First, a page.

Indexing a field allows an RDBMS to efficiently search for values in that field, though updating an index every time a new record is added to a table takes time.
It is almost never correct to index every field in a table.
For instance, consider the following Order table:
While it would definitely make sense to create an index for the CDNo and OrderNo fields, indexing the OrderCost field would be a waste of time
unless you needed to find out how many items Stories on CD purchased at each price point.
Indexing a field results in faster searches and joins. But it also involves the following trade-offs:
- Increased disk space usage (not a concern today, though it was in the past).
- Slower insertions, deletions, and updates (the index must be updated every time one of these operations occurs).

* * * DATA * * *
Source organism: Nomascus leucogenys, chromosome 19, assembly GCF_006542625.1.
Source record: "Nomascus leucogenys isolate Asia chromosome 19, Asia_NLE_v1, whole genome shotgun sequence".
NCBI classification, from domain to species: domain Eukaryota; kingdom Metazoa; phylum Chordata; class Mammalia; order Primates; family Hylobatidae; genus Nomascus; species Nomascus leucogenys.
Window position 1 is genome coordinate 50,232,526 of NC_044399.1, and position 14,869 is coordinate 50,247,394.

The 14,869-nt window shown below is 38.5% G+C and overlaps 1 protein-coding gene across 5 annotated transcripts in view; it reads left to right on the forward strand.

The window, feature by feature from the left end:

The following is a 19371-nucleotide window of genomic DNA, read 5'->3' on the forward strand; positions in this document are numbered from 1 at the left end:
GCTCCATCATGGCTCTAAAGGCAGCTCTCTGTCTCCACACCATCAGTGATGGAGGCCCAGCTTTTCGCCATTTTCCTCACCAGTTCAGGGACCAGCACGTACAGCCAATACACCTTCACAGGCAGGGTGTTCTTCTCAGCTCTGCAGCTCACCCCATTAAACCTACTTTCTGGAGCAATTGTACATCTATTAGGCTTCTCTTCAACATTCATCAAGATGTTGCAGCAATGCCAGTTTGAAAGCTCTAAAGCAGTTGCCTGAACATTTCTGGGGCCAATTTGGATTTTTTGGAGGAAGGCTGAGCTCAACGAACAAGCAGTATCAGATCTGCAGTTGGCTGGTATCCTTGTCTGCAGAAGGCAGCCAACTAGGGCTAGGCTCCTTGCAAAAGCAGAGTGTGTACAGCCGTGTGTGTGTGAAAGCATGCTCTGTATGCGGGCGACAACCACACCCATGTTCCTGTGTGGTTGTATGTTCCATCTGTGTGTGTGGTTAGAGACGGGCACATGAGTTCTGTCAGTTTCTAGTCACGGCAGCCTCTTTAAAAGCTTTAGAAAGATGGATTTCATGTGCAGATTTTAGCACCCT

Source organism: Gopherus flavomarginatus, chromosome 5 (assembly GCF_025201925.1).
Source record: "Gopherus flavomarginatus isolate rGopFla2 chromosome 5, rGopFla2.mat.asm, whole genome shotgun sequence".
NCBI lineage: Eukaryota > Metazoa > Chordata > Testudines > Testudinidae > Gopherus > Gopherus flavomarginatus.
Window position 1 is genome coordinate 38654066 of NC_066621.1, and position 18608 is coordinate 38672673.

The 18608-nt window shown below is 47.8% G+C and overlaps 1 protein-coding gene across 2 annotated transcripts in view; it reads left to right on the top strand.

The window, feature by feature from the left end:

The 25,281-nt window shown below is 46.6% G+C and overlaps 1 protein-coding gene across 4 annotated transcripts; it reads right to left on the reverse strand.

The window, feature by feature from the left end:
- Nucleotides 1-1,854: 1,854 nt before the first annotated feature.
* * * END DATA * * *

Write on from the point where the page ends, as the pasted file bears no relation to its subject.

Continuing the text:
Every RDBMS will automatically index a table's primary key field(s). Beyond that, you will generally get the best results from indexes if you
create an index for every foreign key field, though if you use a non-foreign key field in a lot of searches and joins, you should check to see
how indexing the field affects overall performance.
As always, listen to your users: they'll tell you if the increase in data access speed is worth the decrease in update speed.
The next lesson introduces clustering.